WHEATON – A divorced woman from Mexico. A 75-year-old accountant who lived blocks from the presidential palace of Saddam Hussein during the American invasion. A Sudanese refugee who escaped war with her husband and 9-year-old son. A Bhutanese man who spent 18 years in a United Nations tent in Nepal.
These are not just nameless and faceless people – they are residents of DuPage County.
“A lot of people don’t realize that,” Emily Grey, the executive director of World Relief DuPage, said. “Many people think that immigrants in the state are in Chicago. Really, 56 percent live in the Chicago suburbs, not in the city.”
According to 2011 census numbers from the county, 18.4 percent of residents in DuPage are born in a foreign country. World Relief, a nonprofit that provides services to refugees and immigrants, has worked with 7,500 people from 125 countries in the past three years.
Sara Anil, the mother from Sudan, said that she left her country in 1999 to escape the violence that has torn apart the region.
“We left Sudan to save our lives,” she said.
She and her family reached Egypt, where they sought asylum at the U.N. They spent nearly two years there before being placed in the U.S. Despite not knowing where the U.S. was, the family chose to go to Chicago because Anil had heard about it in school.
A World Relief volunteer who knew Arabic met the family at the airport and the agency arranged for them to receive English classes and, eventually, jobs. But the transition to Glendale Heights was difficult.
“It’s very hard, but there are more opportunities,” Delia Lopez said.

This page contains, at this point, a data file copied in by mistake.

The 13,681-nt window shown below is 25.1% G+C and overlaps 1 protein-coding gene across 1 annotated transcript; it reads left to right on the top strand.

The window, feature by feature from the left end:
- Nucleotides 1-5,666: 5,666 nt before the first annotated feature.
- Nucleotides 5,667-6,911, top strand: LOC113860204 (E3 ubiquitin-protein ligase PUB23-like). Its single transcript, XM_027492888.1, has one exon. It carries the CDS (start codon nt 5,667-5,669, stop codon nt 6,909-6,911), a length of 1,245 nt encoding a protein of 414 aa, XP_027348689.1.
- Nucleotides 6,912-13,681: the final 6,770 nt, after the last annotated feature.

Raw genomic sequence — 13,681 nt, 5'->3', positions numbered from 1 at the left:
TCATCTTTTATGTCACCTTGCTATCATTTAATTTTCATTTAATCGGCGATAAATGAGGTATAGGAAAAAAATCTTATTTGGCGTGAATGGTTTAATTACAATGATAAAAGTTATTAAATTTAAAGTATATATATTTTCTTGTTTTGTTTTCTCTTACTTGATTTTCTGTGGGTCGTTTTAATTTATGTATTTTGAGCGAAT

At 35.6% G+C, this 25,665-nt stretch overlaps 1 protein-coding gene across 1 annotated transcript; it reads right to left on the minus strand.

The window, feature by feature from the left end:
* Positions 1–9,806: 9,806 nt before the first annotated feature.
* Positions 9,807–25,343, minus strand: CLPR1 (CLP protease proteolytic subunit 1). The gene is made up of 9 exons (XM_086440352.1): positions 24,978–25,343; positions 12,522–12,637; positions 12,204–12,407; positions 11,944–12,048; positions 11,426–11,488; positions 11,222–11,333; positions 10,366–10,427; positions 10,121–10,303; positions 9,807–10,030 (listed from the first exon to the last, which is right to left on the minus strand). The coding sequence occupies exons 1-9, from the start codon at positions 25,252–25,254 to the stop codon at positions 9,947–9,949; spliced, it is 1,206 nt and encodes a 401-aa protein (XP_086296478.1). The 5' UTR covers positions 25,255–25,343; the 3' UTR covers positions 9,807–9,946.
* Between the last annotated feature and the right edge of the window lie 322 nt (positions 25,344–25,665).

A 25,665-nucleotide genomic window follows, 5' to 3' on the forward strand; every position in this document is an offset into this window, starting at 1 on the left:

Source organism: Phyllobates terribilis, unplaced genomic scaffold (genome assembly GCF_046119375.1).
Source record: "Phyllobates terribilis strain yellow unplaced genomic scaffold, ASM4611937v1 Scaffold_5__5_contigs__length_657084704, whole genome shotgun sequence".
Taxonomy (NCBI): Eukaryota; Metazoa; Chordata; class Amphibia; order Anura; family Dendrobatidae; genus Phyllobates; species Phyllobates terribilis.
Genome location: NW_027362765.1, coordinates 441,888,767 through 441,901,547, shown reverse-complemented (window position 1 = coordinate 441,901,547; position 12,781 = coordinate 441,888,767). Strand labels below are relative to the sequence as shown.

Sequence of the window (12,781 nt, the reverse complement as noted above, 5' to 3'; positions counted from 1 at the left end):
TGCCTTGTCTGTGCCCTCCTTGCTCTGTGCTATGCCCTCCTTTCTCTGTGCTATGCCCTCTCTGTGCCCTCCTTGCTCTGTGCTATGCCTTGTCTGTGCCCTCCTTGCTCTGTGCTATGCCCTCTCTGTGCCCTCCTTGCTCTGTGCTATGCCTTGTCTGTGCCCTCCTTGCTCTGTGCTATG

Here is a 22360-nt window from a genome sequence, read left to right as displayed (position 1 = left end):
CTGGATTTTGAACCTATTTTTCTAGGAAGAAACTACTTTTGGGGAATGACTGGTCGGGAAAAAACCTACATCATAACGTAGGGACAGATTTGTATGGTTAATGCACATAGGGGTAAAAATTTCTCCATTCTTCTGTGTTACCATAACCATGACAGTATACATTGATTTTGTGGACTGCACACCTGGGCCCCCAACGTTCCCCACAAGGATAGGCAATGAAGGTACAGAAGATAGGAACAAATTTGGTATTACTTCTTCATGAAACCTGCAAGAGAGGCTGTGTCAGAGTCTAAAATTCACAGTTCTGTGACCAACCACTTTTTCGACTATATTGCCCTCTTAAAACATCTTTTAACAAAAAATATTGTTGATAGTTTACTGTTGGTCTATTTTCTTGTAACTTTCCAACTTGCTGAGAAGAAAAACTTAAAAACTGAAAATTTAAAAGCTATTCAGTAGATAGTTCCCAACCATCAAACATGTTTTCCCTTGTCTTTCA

She came to the U.S. from Mexico in 1994 to visit her brothers and decided to stay, despite her father’s wishes. She eventually got married, although her now-ex-husband insisted that she didn’t need to go to school to improve her English. Now she lives in Stone Park and is using resources at World Relief and Wheaton’s People’s Resource Center.
“I hope these classes will help me get a better job,” she said. “My supervisor says ‘Dalia, you need a higher position, but you need to speak English more.’ So I’m working.”
World Relief works with places such as the PRC and more than 75 area churches to provide a range of services, including ESL classes, job placement and training, a food pantry, computer classes and nonprofit legal counseling.
The Iraqi accountant who arrived in Jordan in 2008 and the U.S. in 2010 – who declined to be identified by name – said that he left his country not when his house was bombed by invading forces, but when the lack of electricity and security became a problem. Now, he said that he has felt welcomed by the community of Addison and the U.S.
“Not everybody can leave the country,” he said. “But here I have had excellent treatment wherever I go. I just want to be free to live.”
Nar Thapa spent more than 18 years with his Bhutanese family in Nepal as refugees because they didn’t have the proper paperwork. The camp they lived in had more than 100,000 people from Nepal, Bhutan and India. Eventually, they found a home in Wheaton and now he is taking ESL classes to get into a mechanic course and translate some of his Christian poetry into English.
“People didn’t treat me badly as a refugee, they all tried to help me,” he said. “They knew that immigrants have a bad time sometimes and need help.”
Grey said that in addition to proximity to a large city, job opportunities and cheaper housing, the positive community environment for immigrants and refugees is a big part of the recent boom in the DuPage County immigrant population.
“Unfortunately, there are a lot of immigrants who are invisible and still need help, and that’s something we as a nation, a county and a city need to think about,” she said.